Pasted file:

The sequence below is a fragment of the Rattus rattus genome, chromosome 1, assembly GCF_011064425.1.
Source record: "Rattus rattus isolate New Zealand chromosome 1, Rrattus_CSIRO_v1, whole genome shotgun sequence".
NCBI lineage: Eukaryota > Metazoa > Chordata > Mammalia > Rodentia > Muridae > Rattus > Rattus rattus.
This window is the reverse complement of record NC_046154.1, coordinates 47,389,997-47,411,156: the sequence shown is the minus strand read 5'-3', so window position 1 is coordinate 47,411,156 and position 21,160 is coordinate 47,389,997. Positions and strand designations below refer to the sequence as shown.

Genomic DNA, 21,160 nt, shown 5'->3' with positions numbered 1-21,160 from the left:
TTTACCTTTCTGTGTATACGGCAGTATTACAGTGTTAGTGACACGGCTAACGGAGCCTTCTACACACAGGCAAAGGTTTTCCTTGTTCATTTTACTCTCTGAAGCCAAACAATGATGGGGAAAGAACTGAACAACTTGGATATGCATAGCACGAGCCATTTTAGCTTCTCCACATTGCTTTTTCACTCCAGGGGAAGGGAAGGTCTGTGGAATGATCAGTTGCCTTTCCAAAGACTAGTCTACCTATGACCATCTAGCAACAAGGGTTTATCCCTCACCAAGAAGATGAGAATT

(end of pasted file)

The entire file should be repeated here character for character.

The sequence below is a fragment of the Rattus rattus genome, chromosome 1, assembly GCF_011064425.1.
Source record: "Rattus rattus isolate New Zealand chromosome 1, Rrattus_CSIRO_v1, whole genome shotgun sequence".
NCBI lineage: Eukaryota > Metazoa > Chordata > Mammalia > Rodentia > Muridae > Rattus > Rattus rattus.
This window is the reverse complement of record NC_046154.1, coordinates 47,389,997-47,411,156: the sequence shown is the minus strand read 5'-3', so window position 1 is coordinate 47,411,156 and position 21,160 is coordinate 47,389,997. Positions and strand designations below refer to the sequence as shown.

Genomic DNA, 21,160 nt, shown 5'->3' with positions numbered 1-21,160 from the left:
TTTACCTTTCTGTGTATACGGCAGTATTACAGTGTTAGTGACACGGCTAACGGAGCCTTCTACACACAGGCAAAGGTTTTCCTTGTTCATTTTACTCTCTGAAGCCAAACAATGATGGGGAAAGAACTGAACAACTTGGATATGCATAGCACGAGCCATTTTAGCTTCTCCACATTGCTTTTTCACTCCAGGGGAAGGGAAGGTCTGTGGAATGATCAGTTGCCTTTCCAAAGACTAGTCTACCTATGACCATCTAGCAACAAGGGTTTATCCCTCACCAAGAAGATGAGAATT